The Commonwealth, which monitored the elections, said keeping Richard Chesoni as chairman of the Electoral Commission 'could reasonably be interpreted by the opposition parties as an unmistakable signal that the government would use its powers to secure an advantage for the ruling party'.
'Justice Chesoni's initial lack of transparency, his unwillingness to meet the opposition parties, and his apparent collaboration with the Attorney-General . . . confirmed opposition misgivings,' the report said.
But although critical of Mr Chesoni, the Commonwealth Secretariat has withheld documents made available to the observer group which detail Mr Chesoni's financial problems and bankruptcy proceedings. Members of the observer group were told the documents would be published in an appendix to the report, but this was not done.
'When the final document was signed, it was agreed that the documents would be part of the appendix. I am surprised they are not,' said Lord Tordoff, one of the British members of the observer group. 'I signed the final report on the understanding that they would be published.'
It is understood that there was a fierce debate within the observer group when it was shown the documents after the election on 29 December. The chairman, Telford Georges, was 'horrified' and wanted them published, according to Commonwealth sources. Some members of the observer group argued that their countries were on good terms with Kenya and that publication of confidential documents about the chairman of the Electoral Commission would upset that relationship and would go beyond their brief.
Judge Georges was persuaded not to use the documents in the report but to append them as an annexe. He told the Independent two weeks ago that when the report was published they would be available for inspection at the Secretariat. But, on publication, they are neither in the report nor the annexe. On Friday a spokesman for the Secretariat said they were not available.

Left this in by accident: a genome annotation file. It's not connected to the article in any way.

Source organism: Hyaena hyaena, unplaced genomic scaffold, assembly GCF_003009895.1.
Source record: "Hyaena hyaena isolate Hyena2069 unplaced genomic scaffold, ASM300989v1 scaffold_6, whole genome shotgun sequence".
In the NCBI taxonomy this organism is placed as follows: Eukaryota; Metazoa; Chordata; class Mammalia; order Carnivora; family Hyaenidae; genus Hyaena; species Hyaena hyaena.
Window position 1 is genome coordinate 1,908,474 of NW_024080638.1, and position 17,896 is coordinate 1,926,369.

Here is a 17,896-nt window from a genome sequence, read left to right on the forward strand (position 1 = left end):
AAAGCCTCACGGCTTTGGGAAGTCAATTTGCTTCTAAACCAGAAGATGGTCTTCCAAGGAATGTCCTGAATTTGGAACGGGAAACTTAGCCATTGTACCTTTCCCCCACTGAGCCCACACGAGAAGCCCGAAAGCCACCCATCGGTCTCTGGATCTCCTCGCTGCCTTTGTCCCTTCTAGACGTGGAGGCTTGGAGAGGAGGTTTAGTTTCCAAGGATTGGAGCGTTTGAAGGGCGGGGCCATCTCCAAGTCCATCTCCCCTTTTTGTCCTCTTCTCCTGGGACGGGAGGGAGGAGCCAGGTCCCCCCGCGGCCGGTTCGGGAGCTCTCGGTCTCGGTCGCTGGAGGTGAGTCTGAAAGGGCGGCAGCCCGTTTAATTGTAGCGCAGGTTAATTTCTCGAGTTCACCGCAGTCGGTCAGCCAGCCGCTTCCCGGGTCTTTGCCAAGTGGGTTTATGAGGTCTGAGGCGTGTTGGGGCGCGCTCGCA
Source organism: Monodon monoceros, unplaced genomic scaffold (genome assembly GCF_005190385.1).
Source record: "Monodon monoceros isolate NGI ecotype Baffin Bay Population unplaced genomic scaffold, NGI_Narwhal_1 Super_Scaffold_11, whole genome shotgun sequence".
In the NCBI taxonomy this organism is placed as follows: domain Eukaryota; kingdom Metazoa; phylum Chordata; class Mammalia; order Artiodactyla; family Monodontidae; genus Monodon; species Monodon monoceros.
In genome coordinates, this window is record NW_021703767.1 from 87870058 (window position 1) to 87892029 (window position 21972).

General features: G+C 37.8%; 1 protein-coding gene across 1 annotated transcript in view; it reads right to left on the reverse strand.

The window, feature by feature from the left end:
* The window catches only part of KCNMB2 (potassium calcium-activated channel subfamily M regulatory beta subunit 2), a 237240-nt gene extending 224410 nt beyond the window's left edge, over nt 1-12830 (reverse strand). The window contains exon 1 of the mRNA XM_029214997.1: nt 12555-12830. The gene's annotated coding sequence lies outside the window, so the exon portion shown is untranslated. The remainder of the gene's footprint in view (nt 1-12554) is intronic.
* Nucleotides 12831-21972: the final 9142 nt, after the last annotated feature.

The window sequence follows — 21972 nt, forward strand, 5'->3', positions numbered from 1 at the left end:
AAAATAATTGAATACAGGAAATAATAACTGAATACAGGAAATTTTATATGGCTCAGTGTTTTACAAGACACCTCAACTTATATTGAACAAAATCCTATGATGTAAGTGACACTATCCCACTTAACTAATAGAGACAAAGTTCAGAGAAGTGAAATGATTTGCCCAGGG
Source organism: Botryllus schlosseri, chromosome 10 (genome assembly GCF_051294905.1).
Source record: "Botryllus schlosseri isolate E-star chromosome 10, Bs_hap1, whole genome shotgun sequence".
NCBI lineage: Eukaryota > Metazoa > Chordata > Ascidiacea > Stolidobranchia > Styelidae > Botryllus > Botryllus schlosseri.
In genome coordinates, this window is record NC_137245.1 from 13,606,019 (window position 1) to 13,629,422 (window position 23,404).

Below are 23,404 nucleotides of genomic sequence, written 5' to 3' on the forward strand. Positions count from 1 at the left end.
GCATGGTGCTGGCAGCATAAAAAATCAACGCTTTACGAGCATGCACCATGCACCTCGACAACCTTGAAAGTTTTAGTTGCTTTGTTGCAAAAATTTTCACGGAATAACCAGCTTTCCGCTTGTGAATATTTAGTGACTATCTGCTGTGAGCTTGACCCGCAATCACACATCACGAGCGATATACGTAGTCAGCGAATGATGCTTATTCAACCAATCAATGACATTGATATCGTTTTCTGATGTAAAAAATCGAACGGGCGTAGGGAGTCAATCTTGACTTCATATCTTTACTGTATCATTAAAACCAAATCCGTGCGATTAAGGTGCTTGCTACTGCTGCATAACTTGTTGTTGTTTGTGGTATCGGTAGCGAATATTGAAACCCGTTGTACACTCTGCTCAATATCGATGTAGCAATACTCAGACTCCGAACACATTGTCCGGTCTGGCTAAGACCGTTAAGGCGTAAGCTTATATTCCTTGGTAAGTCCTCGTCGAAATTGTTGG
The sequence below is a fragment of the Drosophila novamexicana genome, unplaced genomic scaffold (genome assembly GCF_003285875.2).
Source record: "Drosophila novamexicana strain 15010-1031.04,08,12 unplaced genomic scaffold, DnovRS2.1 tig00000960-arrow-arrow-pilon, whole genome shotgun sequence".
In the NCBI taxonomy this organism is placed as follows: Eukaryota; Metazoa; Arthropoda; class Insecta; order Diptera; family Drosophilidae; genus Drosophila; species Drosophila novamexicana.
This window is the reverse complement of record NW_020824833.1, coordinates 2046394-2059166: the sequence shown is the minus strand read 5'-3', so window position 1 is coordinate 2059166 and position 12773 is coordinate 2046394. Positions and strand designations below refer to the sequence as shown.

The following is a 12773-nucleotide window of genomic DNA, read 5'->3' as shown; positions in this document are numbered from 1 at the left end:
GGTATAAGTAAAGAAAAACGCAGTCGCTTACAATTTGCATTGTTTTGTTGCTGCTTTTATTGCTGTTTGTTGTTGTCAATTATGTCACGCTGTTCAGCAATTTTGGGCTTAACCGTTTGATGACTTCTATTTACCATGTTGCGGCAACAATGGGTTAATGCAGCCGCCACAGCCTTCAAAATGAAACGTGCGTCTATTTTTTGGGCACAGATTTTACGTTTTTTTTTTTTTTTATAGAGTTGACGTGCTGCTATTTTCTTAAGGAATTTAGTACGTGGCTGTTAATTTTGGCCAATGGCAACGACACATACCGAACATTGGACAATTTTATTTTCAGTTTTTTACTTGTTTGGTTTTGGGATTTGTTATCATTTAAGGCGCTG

The documents include the report of the Judicial Service Commission of 1990, which said Mr Chesoni's conduct had been 'inconsistent with the position, dignity and judicial integrity of a justice'.
They also detail his first resignation in 1984, because of debts and his sacking by President Moi in 1990. The existence of the documents was revealed in the Independent on 11 January as well as evidence that Mr Chesoni's pounds 550,000 debts had been written off on the orders of the government after he became chairman of the Electoral Commission.
Mr Chesoni has denied the report and said that he paid off most of his debts in 1984. In a statement released in London Mr Chesoni quoted Judge Georges as expressing 'satisfaction with the impartial manner in which the electoral commission accomplished its . . . task'.
Although the Commonwealth report falls short of condemning the election, it will give ammunition to opposition parties that denounced the polls as fraudulent. The integrity of Mr Chesoni was one of many criticisms of the report, which condemns electoral malpractice found by the observer group in every aspect of the election.
It lists as unfair: the registration process in many parts of the country, the nomination process, the lack of transparency on the part of the electoral commission, intimidation, administrative obstacles and violence, partisanship of the state-owned radio and television, and the reluctance of the government to unlink itself from the Kanu party.
In spite of this, the observer group concluded: 'We believe that the results in many instances directly reflect, however imperfectly, the expression of the will of the people.'